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Is the word "elide" a word commonly used by English speakers, or is it a more esoteric word used in law or crossword puzzles?

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    It's not common, but is not terribly esoteric like 'paronym' or 'dado'.
    – Mitch
    Jul 26, 2013 at 17:58
  • "Dado" has "elide" beat in literature 2:1. books.google.com/ngrams/…
    – MetaEd
    Jul 26, 2013 at 22:44
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    The qualifications "commonly used" and "esoteric" are too vague and therefore the question is a matter of opinion.
    – MetaEd
    Jul 26, 2013 at 22:46
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    @MετάEd: Argh! That's not fair using data!
    – Mitch
    Nov 5, 2013 at 2:45

4 Answers 4

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I have never heard ‘elide’ used in regular conversation in the more general sense of “join together; merge”.

Within the field of linguistics (even in non-academic contexts), however, it is a perfectly common word describing the omission of a sound (usually a vowel) or syllable. For example, in “I’ll” or “he’s”, the syllable /wi/ and the vowel /i/, respectively, have been elided. I am not familiar with a different term commonly used for this type of elision—‘omit’ is not commonly used in this sense, except perhaps by people who simply do not know the word ‘elide’ at all.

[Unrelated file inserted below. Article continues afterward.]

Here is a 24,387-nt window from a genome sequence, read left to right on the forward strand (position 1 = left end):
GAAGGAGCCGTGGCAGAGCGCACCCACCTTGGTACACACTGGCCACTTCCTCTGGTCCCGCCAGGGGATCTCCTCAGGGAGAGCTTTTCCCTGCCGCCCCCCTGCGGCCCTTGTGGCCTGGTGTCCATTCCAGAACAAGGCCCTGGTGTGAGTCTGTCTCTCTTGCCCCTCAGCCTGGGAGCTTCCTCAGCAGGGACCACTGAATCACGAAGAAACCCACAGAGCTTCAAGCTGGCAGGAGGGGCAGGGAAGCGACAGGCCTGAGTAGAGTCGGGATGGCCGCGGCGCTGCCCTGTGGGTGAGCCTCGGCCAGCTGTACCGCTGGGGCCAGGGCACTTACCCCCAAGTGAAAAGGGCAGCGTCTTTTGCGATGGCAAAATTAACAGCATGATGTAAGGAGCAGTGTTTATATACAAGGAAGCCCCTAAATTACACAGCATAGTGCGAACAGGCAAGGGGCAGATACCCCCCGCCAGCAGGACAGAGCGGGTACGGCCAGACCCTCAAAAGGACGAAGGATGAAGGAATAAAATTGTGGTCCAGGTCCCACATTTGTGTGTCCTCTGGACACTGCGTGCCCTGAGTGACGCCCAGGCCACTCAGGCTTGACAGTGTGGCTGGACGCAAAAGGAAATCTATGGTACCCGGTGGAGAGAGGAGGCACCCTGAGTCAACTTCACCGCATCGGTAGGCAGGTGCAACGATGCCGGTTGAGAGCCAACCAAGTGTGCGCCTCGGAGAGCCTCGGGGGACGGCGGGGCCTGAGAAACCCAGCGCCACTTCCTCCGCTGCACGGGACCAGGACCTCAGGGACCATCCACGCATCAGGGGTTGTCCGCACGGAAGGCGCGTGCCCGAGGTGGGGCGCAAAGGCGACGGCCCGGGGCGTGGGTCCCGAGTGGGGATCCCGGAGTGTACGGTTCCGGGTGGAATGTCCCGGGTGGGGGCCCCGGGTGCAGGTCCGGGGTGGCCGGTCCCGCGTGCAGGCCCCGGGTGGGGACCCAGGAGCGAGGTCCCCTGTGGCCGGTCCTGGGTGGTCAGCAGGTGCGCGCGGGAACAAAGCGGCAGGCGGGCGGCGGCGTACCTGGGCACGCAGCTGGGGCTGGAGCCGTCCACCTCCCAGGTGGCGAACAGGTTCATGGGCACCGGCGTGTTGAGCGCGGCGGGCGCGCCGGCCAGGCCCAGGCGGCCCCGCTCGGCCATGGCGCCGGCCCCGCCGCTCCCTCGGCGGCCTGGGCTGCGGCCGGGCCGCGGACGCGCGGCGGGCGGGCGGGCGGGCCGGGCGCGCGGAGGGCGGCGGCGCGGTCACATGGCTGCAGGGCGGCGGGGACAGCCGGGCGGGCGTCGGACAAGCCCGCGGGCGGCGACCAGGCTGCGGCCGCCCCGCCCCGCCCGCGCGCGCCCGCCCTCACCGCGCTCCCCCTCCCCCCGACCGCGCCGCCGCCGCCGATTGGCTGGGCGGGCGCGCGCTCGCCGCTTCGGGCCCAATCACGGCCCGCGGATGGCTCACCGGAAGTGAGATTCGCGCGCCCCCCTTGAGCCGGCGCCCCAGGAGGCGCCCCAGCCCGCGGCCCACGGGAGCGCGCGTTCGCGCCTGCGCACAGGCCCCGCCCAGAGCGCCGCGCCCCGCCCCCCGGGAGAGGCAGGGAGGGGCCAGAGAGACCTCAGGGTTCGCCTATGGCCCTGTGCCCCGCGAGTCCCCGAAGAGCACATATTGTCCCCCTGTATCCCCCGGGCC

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    Your profile doesn't give any relevant info, but I suspect you personally probably do use the word in [language-related] conversations. I only have such "conversations" online, but obviously we use it on a regular basis here on ELU. Jul 26, 2013 at 16:58
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It's a technical term in linguistics, usually in phonetics and phonology; I've also seen it used occasionally in syntax, speaking of such phenomena as Conversational Deletion, Conjunction Reduction, To Be-Deletion, or That-Deletion, etc.

The noun form elision is more common, but elide is the correct verb form, and it gets used plenty, as you can see on the Wikipedia page.

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"Elide" is not used in daily speech and is rare even in written text. "Elide" is synonym for "omit" and this NGram shows that "elide" is used far less in literature than "omit."

http://books.google.com/ngrams/graph?content=elide%2Comit&year_start=1800&year_end=2000&corpus=15&smoothing=3&share=

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(US answer.) I have only heard elide in the context of phonology (a branch of linguistics) and choral music. So yes, it tends toward the esoteric.

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